States Say Yes to Second Chances

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Posted by Brooke Starr on Wednesday, March 20th, 2019, 2:00 PM PERMALINK

The U.S. has made enormous progress in criminal justice reform this last year with the passage of the First Step Act in December of 2018. The momentum for reform continues in the states.  

With an eye towards reducing recidivism, and making sure former non-violent offenders are able to become contributing members of society, states are tackling civil asset forfeiture, occupational licensing reform, and making the expungement process easier and cheaper.

"Clean slate," expungement focused measures are intended to make it more straightforward and simple for former offenders to get convictions removed from their record, or to have old nonviolent records sealed.

In Kentucky, Senate Bill 57, introduced by Senators Jimmy Higdon (R-14) and Gerald Neal (D-33), would allow discretionary expungement of Class D felonies with a ten-year waiting period. It is important to note that this does not include violent or sexual offenses, offenses involving a child, and public corruption offenses.

The bill would also lower the filing fee from $500 to $150. Currently, Kentucky has one of the highest costs of expungement, $500 for the filing fee, and a $40 certification (see chart below). The bill was introduced on January 8, has made it through the Rules and Judiciary Committees, and will be brought to the floor for a vote on Tuesday, March 12.

A “Clean Slate” bill also was heard in the Utah statehouse: House Bill 431, sponsored by Representative Eric Hutchings (R-Kearns). This bill would identify people who are eligible and put them on an automated track to a clean slate by expunging certain misdemeanor crimes. This bill has earned bipartisan support and backing from the Salt Lake County District Attorney’s Office, Utah Department of Public Safety, and more. HB 431 passed the House, made it through the Senate Committee on Judiciary, Law Enforcement, and Criminal Justice, but was not voted on in the Senate before session ended.

Lastly, Wisconsin lawmakers are also advancing similar sister bills in the State Assembly and Senate,  Assembly Bill 33 and Senate Bill 39. Both bills had respective public hearings this week. These bills make common-sense revisions to Wisconsin’s outdated expungement laws and make it easier for former convicts to connect with potential employers. This will be especially valuable to employersduring a time while almost every industry in Wisconsin is experiencing a workforce shortage.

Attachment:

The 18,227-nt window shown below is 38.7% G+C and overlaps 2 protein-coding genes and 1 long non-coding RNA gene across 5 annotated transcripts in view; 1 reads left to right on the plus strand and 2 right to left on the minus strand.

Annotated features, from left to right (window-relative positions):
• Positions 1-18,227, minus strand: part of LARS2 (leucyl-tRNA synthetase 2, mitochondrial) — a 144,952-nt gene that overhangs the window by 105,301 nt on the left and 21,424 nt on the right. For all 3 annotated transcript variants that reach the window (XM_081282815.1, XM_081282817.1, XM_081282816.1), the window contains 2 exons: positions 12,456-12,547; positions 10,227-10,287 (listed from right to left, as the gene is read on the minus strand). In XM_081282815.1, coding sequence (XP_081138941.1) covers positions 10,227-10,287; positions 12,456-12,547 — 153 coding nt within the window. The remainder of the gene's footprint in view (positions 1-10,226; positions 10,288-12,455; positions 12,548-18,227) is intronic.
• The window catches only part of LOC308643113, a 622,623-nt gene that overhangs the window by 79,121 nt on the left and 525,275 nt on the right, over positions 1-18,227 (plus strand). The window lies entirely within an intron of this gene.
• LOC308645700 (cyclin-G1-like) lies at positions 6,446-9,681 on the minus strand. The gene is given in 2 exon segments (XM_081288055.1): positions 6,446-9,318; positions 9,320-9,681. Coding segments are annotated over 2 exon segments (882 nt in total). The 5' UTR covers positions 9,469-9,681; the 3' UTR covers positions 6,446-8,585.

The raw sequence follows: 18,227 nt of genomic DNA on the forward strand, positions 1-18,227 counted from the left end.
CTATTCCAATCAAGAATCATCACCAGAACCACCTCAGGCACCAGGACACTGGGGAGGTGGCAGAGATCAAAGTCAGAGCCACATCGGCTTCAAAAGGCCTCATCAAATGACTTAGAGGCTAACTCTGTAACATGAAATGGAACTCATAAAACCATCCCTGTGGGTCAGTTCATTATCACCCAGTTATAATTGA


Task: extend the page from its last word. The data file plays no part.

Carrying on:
The Badger Institute in Wisconsin released a report on the problems with Wisconsin’s expungement laws, and possible solutions to let Wisconsin judges help ex-convicts in the job seeking process. The report found that the state’s expungement laws were largely ineffective because judges are tasked with making the decision during sentencing rather than after completion of the defendant’s sentencing, when rehabilitation is more apparent.

The purpose of expungement itself is to reward those that have successfully completed their sentence and remained crime-free. If a former felon is serious about their repentance and rehabilitation, their prior mistakes, with some exceptions, should not be holding them back from being a contributing member of society. Too often, criminal records bar ex-convicts from re-entering society by way of job or home ownership, for example, and they get trapped in the same cycle of crime.

Charging high fees and having arbitrarily long waiting times for ex-convicts to receive expungement also defeats the purpose and does nothing to increase public safety or trust in the criminal justice system. The Kentucky bill is a great start, but the bill currently establishes a 10-year waiting period, when in reality, there is no evidence that a 10-year waiting period better protects public safety than a 5-year waiting period.

These bills allow for second chances. There should always be exceptions, based on the degree of the crime, but one mistake on an former offenders criminal record should not bar them from jobs, housing, or dignity for the rest of their lives – and when it does it makes it far more difficult for them to positively contribute to society. 

Photo Credit: Jorge Díaz

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